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New Research Article: Meteodiversity in Weather Journal

New 24/05/2017
Summary
Meteodiversity: a new concept to analyse the climate diversity and variation.
 

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Biologists and ecologists have well defined the concept of biodiversity from years, which can quantify from different indexes. Based in a very similar idea, it has been defined the concept of a place’s Meteodiversity in order to be able to calculate trends and to analyse how can global warming be modifying meteorological diversity. Up till now, climate change studies were based in analysing the tendency of some individual variables (mainly rain and temperature). With Meteodiversity the climate change study is more accurate and gives a richer and more integrated information than the several atmospheric variables in climate change.

 

Professor Jordi Mazón, from Department of Physics and UNESCO Chair on Sustainability-UPC and David Pino, from Department of Physics and Institute of Space Studies of Catalonia (IEEC-UPC),  have published the article in “Meteodiversity: a new concept for quantifying meteorological diversity” in Weather Journal Volume 72. Issue 5.

Abstract

Inspired by the concept of biodiversity used by biologists and ecologists, the concept of meteodiversity is proposed as a method of characterising the variety of meteorological phenomena in a defined area within a specified period. Similarly to the term biodiversity, meteodiversity takes into account the proportion of individual meteorological phenomena belonging to the main weather that occur in a defined area. The benefits and importance of using this concept are discussed.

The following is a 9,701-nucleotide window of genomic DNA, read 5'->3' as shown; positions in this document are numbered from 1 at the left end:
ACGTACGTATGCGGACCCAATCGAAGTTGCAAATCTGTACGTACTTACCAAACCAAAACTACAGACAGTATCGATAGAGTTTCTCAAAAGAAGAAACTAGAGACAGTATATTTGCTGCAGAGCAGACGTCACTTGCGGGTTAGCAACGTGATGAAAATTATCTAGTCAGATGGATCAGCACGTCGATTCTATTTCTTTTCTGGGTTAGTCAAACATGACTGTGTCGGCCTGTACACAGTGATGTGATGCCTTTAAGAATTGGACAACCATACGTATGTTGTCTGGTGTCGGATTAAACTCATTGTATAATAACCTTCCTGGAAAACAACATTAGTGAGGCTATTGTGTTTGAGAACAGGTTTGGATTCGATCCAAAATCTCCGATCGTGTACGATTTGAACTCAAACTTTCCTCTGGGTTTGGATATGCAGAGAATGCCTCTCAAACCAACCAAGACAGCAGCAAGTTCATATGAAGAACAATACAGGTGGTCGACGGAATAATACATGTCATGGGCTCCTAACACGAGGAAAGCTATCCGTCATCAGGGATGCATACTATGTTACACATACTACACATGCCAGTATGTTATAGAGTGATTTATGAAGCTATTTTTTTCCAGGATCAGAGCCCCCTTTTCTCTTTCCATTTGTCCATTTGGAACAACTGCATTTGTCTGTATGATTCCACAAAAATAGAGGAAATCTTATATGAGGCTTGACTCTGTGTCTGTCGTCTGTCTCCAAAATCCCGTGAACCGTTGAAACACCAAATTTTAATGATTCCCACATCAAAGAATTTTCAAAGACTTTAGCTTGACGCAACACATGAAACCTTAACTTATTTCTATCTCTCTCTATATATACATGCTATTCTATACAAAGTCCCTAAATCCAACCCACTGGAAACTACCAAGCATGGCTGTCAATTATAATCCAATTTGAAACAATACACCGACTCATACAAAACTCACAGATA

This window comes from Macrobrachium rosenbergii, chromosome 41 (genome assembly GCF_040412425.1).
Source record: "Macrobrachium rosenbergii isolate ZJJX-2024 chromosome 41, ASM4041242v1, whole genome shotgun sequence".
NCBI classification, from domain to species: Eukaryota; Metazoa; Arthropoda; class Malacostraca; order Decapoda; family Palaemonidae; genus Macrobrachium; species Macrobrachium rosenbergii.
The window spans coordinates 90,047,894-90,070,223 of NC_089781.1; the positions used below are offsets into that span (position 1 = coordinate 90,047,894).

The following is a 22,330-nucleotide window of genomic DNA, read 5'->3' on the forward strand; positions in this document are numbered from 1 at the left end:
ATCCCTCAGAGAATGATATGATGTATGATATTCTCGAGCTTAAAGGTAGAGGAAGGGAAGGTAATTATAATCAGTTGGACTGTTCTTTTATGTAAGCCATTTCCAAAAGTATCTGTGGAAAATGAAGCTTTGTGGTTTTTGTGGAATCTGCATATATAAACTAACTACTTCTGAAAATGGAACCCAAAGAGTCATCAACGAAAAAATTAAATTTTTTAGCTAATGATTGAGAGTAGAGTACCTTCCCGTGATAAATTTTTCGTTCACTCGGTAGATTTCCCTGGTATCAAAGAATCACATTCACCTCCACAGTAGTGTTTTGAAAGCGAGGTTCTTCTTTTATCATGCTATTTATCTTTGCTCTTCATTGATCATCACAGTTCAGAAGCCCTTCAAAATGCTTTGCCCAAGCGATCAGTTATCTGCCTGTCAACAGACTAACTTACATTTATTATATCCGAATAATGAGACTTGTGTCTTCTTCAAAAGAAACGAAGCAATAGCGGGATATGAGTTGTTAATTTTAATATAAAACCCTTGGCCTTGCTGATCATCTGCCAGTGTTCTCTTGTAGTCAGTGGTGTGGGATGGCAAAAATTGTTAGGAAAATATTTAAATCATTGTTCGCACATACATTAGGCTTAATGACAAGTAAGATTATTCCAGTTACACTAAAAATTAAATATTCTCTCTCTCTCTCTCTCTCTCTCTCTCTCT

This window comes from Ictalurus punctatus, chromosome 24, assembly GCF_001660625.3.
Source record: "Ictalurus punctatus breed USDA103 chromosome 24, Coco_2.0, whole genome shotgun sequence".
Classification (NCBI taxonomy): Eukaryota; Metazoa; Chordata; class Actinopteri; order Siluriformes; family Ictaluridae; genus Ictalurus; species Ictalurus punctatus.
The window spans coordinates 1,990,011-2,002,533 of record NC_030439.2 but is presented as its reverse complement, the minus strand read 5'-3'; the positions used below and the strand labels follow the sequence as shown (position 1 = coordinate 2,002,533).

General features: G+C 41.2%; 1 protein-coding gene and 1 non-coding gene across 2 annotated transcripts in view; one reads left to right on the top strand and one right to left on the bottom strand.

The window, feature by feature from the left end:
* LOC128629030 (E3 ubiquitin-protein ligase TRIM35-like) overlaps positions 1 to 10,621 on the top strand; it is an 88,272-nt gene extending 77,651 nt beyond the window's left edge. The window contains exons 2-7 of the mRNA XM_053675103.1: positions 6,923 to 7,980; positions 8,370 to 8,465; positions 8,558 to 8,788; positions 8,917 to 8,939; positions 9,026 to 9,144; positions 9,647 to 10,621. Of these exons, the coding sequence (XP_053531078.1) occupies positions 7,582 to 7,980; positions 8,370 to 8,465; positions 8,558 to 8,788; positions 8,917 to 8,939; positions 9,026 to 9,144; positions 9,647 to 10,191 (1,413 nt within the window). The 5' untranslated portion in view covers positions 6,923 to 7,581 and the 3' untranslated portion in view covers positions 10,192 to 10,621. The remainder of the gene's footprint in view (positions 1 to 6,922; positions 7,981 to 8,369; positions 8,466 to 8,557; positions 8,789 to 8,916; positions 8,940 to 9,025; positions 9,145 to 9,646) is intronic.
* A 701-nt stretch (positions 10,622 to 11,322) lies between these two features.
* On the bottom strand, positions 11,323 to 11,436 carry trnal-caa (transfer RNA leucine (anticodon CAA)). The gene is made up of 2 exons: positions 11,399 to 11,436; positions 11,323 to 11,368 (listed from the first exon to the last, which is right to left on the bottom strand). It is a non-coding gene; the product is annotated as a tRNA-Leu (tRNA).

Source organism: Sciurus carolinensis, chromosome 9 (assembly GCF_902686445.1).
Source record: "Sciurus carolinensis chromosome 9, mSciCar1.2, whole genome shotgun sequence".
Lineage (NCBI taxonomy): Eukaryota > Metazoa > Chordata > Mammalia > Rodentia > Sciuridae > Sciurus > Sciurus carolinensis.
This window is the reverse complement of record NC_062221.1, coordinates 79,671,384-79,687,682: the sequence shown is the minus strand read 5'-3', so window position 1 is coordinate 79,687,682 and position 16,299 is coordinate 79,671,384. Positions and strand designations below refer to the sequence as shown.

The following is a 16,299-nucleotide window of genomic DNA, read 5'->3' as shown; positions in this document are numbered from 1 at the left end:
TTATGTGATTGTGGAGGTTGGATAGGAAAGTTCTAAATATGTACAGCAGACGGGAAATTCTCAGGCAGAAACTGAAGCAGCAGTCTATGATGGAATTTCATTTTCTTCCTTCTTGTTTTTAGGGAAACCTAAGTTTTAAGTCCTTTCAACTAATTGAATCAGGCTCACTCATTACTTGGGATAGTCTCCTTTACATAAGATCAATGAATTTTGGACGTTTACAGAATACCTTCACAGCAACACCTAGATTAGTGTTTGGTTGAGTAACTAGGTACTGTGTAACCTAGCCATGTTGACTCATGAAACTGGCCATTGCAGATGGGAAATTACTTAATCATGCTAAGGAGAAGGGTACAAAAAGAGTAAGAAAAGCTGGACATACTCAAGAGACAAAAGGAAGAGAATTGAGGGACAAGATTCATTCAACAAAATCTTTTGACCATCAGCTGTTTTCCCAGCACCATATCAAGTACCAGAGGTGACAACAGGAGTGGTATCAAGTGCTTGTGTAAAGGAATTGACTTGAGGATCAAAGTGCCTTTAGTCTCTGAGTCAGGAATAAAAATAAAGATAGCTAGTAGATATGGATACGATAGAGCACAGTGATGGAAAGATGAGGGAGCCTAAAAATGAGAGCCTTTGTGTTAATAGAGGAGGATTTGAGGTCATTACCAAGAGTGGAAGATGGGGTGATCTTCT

For quantification purposes, we propose a meteodiversity index, which, in addition to events and phenomena, should include a large number of atmospheric variables obtained from instrumental and observational records. This index itemises not only events ans phenomena, but also a large number of atmospheric variables obtained from instrumental and observational records.

We use climatic data obtained from the Met Office and European Climate Assessment and Dataset project to evaluate the meteodiversity index, first on a monthly scale for the period 1981–2014 at Llanfairpwllgwyngyll (UK), and then on an annual scale for 1962–2014 at Barcelona (Spain) and Helsinki (Finland). The weather diversity and the trends over these cities have been analyzed.

For download full article please go to:

Weather Journal Volume 72, Issue 5, pages 143–145, May 2017

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